A new report from the San Francisco Recreation and Parks Department strongly recommends that the city make JFK Drive in Golden Gate Park permanently free of vehicle traffic, and following a hearing on the proposal Thursday, the ball is in the Board of Supervisors' court.

In case you hadn't heard, there's been a fair amount of background drama happening over the issue of car-free streets in SF that were made car-free at the start of the pandemic, and now there are battles between residents who want them to stay that way, and residents and businesses that want the cars to move freely again.

Things heated up first over the reopening of the Great Highway to vehicle traffic on weekdays, which happened in August 2021. Supervisor Gordon Mar, who represents the Outer Sunset, advocated for this hybrid approach, in which the roadway would remain closed to vehicles on weekends, satisfying the demands of cyclists, joggers, and walkers who have gotten used to using the oceanside road for exercise.

Sections of JFK Drive and MLK Drive, both in Golden Gate Park, have remained closed to cars, and this became the subject of a lawsuit along with the Great Highway's weekend closures. Among the chief complaints is that closing the roads gravely impacts disabled residents' access to parts of Golden Gate Park. Last month, a judge ruled against the plaintiffs in that suit, saying that the city was within its rights to keep the roads closed.

Now, a 29-page report from Rec & Parks lays out justifications for keeping JFK Drive permanently closed to vehicle traffic between Kezar Drive (near Stanyan) and Transverse Drive, with the western half of the road remaining open to cars. And the department recommends keeping a portion of MLK Drive at the western end of the park closed to vehicles as well.

The department notes in the report that these road closures are in line with the master plan of Golden Gate Park, which prioritizes the minimization of vehicle traffic, as well as the SFMTA's Strategic Plan and the city's Transit First initiative. The closures would also help meet four objectives in the Rec & Parks Department's own Strategic Plan, which seeks to promote the health and well being of bicyclists and pedestrians.

As the Chronicle notes, via the new report, closing this segment of JFK Drive would result in the loss of 1,000 free park spaces in the park, including 26 blue-zone spaces for people with disabilities. The parks department proposes replacing these with new blue-zone spaces on MLK Drive near the museums and the Botanical Garden, for a net gain of two blue-zone spaces. There would remain about 5,000 parking spaces in the park at large.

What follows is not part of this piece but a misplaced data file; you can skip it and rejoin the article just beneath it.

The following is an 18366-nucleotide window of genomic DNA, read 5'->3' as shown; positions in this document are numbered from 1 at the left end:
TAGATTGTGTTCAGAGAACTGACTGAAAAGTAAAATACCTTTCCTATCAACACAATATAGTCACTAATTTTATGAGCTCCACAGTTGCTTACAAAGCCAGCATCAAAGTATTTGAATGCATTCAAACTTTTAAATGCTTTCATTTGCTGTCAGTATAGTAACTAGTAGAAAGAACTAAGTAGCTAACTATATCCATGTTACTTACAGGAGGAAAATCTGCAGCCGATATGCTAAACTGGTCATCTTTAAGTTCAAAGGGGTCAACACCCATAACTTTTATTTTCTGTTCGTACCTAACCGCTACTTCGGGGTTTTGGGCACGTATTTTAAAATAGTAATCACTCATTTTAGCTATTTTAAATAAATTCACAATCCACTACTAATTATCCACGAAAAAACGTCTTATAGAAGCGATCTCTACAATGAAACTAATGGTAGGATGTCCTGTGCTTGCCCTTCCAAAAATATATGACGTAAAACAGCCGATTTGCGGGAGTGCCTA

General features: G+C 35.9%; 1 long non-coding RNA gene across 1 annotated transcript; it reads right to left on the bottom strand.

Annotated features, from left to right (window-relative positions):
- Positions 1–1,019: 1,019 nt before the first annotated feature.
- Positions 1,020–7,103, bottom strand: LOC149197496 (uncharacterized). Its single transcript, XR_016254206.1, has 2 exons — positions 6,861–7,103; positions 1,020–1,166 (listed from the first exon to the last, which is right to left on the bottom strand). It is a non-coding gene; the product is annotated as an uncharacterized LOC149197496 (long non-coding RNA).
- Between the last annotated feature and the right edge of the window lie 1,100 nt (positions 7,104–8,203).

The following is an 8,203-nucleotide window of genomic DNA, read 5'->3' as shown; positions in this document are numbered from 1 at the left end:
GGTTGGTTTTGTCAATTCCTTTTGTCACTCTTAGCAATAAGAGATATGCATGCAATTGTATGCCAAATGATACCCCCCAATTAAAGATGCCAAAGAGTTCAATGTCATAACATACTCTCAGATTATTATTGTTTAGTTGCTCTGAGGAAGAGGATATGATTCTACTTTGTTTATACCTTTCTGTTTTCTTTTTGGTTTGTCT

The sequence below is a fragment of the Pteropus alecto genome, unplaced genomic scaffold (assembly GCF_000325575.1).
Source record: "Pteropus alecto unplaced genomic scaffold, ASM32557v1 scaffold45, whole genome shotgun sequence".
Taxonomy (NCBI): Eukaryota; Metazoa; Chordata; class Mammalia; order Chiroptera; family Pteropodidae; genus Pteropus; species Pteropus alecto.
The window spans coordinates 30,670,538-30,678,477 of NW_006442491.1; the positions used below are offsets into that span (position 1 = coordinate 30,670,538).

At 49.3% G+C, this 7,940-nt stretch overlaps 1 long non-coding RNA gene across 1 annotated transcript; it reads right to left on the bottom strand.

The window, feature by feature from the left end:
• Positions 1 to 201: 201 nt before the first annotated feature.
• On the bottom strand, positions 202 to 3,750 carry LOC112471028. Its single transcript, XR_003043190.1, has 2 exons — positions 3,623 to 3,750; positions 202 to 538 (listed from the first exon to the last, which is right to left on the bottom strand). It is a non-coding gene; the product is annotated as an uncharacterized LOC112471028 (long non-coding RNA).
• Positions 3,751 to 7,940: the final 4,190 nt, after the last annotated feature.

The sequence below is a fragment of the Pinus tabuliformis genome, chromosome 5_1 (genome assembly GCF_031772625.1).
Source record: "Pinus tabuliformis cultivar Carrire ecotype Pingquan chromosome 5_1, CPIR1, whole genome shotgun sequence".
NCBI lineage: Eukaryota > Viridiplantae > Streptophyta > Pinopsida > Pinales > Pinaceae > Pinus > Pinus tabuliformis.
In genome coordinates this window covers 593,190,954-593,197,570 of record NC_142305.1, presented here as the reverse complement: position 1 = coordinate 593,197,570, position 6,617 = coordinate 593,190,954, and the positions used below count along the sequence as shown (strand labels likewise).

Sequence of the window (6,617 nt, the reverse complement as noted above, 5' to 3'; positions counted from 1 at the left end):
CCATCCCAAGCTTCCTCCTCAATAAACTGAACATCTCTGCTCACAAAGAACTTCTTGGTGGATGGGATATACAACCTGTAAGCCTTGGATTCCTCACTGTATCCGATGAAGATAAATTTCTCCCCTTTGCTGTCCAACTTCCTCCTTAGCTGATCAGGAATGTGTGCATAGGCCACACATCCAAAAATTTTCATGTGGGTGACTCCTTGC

The report cites little impact to vehicular access to the park from the street closures — and, the department notes, "Pre-COVID, 75% of the vehicles on JFK Drive neither started nor stopped in the park, indicating that they were using the park road for driving purposes, not for park access."

And, the department says, between April 2020 and September 2021, some seven million people took strolling, biking, rolling, or jogging trips on JFK Drive, a 36% increase from the pre-pandemic period, when a section of the street would only be closed to cars on weekend days.

One objector to a permanently car-free JFK Drive is the deYoung Museum, and board of the Fine Arts Museums of San Francisco. Chronicle columnist Heather Knight made a stink about this in early January, vowing not to renew her membership to the museums in protest of their spending $55,000 to lobby supervisors to reopen JFK Drive to cars.

Supervisor Connie Chan, who represents the Richmond District, has publicly supported a compromise approach, referring to the permanent car-free option as a "winners-take-all approach."  One solution may simply involve making improvements to the underground Music Concourse garage, which serves the deYoung and Academy of Sciences. It's not clear what improvements are needed to make things more equitable for disabled people, but Chan suggested this could require a ballot initiative if it involves taxpayer dollars.

Only three supervisors have said they would support a permanent car-free change for JFK Drive — Rafael Mandelman, Dean Preston, and Matt Haney — and the Board of Supervisors has not yet said when they will be taking up the issue.

As the Chronicle reports, the process will start after a public hearing on Thursday with Rec & Parks and the SFMTA to formally present the findings in the new report.

Photo via WalkSF.org